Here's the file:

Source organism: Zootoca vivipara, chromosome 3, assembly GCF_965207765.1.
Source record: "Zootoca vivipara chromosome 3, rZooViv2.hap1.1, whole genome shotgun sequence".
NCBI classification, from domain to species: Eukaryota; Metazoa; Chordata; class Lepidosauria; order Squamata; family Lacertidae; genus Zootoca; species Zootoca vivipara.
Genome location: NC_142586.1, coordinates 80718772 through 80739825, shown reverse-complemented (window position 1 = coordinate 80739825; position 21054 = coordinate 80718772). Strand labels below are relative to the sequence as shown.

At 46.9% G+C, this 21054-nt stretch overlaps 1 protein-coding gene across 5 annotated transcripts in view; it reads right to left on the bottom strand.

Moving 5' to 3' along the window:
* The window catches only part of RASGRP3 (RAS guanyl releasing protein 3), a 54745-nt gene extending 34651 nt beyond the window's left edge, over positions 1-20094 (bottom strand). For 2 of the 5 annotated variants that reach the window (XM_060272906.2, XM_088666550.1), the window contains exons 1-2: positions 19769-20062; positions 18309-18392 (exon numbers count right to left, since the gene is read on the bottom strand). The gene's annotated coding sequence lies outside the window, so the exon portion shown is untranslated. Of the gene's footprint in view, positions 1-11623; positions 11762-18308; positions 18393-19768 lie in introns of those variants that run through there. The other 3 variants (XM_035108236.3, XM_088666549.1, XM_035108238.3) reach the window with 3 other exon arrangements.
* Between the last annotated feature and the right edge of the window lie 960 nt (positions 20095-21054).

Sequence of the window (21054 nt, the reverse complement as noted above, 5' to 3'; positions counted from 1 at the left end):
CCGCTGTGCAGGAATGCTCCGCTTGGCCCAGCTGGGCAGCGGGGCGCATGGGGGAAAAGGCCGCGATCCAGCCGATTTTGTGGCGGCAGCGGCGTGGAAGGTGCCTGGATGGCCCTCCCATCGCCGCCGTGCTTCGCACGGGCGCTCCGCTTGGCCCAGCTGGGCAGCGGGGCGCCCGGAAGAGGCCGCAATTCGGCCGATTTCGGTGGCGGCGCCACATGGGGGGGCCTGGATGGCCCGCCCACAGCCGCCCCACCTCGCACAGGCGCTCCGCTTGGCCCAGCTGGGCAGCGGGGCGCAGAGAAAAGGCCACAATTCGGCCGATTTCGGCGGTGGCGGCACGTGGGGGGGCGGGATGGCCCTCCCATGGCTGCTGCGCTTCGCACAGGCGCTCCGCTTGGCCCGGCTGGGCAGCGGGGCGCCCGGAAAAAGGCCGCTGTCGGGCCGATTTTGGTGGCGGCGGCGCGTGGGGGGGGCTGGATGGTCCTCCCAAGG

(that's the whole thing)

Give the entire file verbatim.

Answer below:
Source organism: Zootoca vivipara, chromosome 3, assembly GCF_965207765.1.
Source record: "Zootoca vivipara chromosome 3, rZooViv2.hap1.1, whole genome shotgun sequence".
NCBI classification, from domain to species: Eukaryota; Metazoa; Chordata; class Lepidosauria; order Squamata; family Lacertidae; genus Zootoca; species Zootoca vivipara.
Genome location: NC_142586.1, coordinates 80718772 through 80739825, shown reverse-complemented (window position 1 = coordinate 80739825; position 21054 = coordinate 80718772). Strand labels below are relative to the sequence as shown.

At 46.9% G+C, this 21054-nt stretch overlaps 1 protein-coding gene across 5 annotated transcripts in view; it reads right to left on the bottom strand.

Moving 5' to 3' along the window:
* The window catches only part of RASGRP3 (RAS guanyl releasing protein 3), a 54745-nt gene extending 34651 nt beyond the window's left edge, over positions 1-20094 (bottom strand). For 2 of the 5 annotated variants that reach the window (XM_060272906.2, XM_088666550.1), the window contains exons 1-2: positions 19769-20062; positions 18309-18392 (exon numbers count right to left, since the gene is read on the bottom strand). The gene's annotated coding sequence lies outside the window, so the exon portion shown is untranslated. Of the gene's footprint in view, positions 1-11623; positions 11762-18308; positions 18393-19768 lie in introns of those variants that run through there. The other 3 variants (XM_035108236.3, XM_088666549.1, XM_035108238.3) reach the window with 3 other exon arrangements.
* Between the last annotated feature and the right edge of the window lie 960 nt (positions 20095-21054).

Sequence of the window (21054 nt, the reverse complement as noted above, 5' to 3'; positions counted from 1 at the left end):
CCGCTGTGCAGGAATGCTCCGCTTGGCCCAGCTGGGCAGCGGGGCGCATGGGGGAAAAGGCCGCGATCCAGCCGATTTTGTGGCGGCAGCGGCGTGGAAGGTGCCTGGATGGCCCTCCCATCGCCGCCGTGCTTCGCACGGGCGCTCCGCTTGGCCCAGCTGGGCAGCGGGGCGCCCGGAAGAGGCCGCAATTCGGCCGATTTCGGTGGCGGCGCCACATGGGGGGGCCTGGATGGCCCGCCCACAGCCGCCCCACCTCGCACAGGCGCTCCGCTTGGCCCAGCTGGGCAGCGGGGCGCAGAGAAAAGGCCACAATTCGGCCGATTTCGGCGGTGGCGGCACGTGGGGGGGCGGGATGGCCCTCCCATGGCTGCTGCGCTTCGCACAGGCGCTCCGCTTGGCCCGGCTGGGCAGCGGGGCGCCCGGAAAAAGGCCGCTGTCGGGCCGATTTTGGTGGCGGCGGCGCGTGGGGGGGGCTGGATGGTCCTCCCAAGG